What is this academic ‘connection’?  You may well be asking...

It began with Gregory Smith and Oprah Winfrey!

I first noticed this young Caucasian warrior - Gregory Smith in 1999, at 9 years of age he was being interviewed by Oprah Winfrey and I was fascinated by his intellectual prowess.  It was an effort for him to sit still.  His feet dangled restlessly sitting on Oprah’s couch.  He seemed like any other kid his age except that Greg was completing his freshman year at Randolph-Macon College and his IQ was already so high, it could not be quantified.


Since turning 12 years-of-age Greg is seeking a voice in world affairs. He has started IYA - International Youth Advocates, an organization espousing children's rights. He's raising money to build a school in Rwanda, bring computers and educational supplies to Kenya and cleanse drinking water in Sao Paulo, Brazil.

"Now that I’m 14 years old I'm focusing on younger children because they're the future, they're the ones who have not been corrupted by society. They're the ones who still have pure minds."

Among Greg's close mentors are two Nobel Peace Prize winners: Bishop Desmond Tutu of South Africa and Betty Williams of Ireland.  At 16 years-of-age he has an urgent game plan and he understands the media plays a vital role;

"I want to use my age to my advantage while I can and while there's so much attention being given to me while I'm going to college. I know if I work as hard as I can to build my base now, it will make my work in the future easier."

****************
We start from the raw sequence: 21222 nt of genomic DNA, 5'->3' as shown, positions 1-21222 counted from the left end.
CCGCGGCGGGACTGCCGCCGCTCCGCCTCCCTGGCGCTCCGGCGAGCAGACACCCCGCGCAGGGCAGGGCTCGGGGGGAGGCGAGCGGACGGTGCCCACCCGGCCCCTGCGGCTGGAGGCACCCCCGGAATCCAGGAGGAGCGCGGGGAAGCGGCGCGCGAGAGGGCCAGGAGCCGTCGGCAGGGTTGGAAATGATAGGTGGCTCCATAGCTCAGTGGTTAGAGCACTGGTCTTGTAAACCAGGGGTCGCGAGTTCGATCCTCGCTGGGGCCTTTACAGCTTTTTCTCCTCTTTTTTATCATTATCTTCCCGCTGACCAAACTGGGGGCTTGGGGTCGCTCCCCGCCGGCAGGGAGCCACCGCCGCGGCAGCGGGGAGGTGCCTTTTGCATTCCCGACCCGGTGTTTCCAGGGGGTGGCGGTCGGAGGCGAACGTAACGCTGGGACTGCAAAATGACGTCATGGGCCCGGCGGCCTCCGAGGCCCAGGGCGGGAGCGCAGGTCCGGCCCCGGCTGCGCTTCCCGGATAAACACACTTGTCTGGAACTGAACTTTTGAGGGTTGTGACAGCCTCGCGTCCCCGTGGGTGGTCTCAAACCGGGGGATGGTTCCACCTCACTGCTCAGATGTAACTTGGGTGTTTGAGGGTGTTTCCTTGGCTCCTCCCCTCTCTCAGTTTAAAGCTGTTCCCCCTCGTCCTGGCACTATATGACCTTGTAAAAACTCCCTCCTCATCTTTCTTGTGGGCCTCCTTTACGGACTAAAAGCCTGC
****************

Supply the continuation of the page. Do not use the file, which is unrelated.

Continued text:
At the age of 18, Gregory Smith already has a career as a motivational speaker and as a world-recognized advocate for children and peace.  He is a two-time nominee for the Nobel Peace Prize and has appeared on numerous television shows, including Sixty Minutes, The Oprah Show, and Late Night with David Letterman, The Today Show, Good Morning America, CBS Morning Show, Voice of America,CNN and all the major network morning news shows.

He has met with Presidents, Nobel Peace Laureates, religious leaders and educators such as former President Bill Clinton and former President of the Soviet Union Mikhail Gorbachev and Nobel Peace Laureates:  East Timor's Jose Ramos-Horta (Plus Ireland's Betty Williams and South Africa's Archbishop Desmond Tutu), affording  the opportunity to describe his educational and peace plan.   He was a CCF delegate to the UN Special Session on the Rights of the Child.  He has appeared before the Security Council of the U.N., Florida and Virginia General Assemblies and the State of the World Forum to build a network of individuals and organizations willing to support his cause. 

Through all of his many appearances, Greg appeals to governmental leaders to value their children as their country's greatest resource.  He teaches about ending the cycle of violence and has pledged his life to the pursuit of peace.

*His current dream for personal achievement is to become the youngest President of America... ever!


Greg at 21 years-old... had two masters’ degrees and was already studying for his first PhD at Carnegie Mellon University. Shortly afterwards he will have two PhD’s and be studying for his third.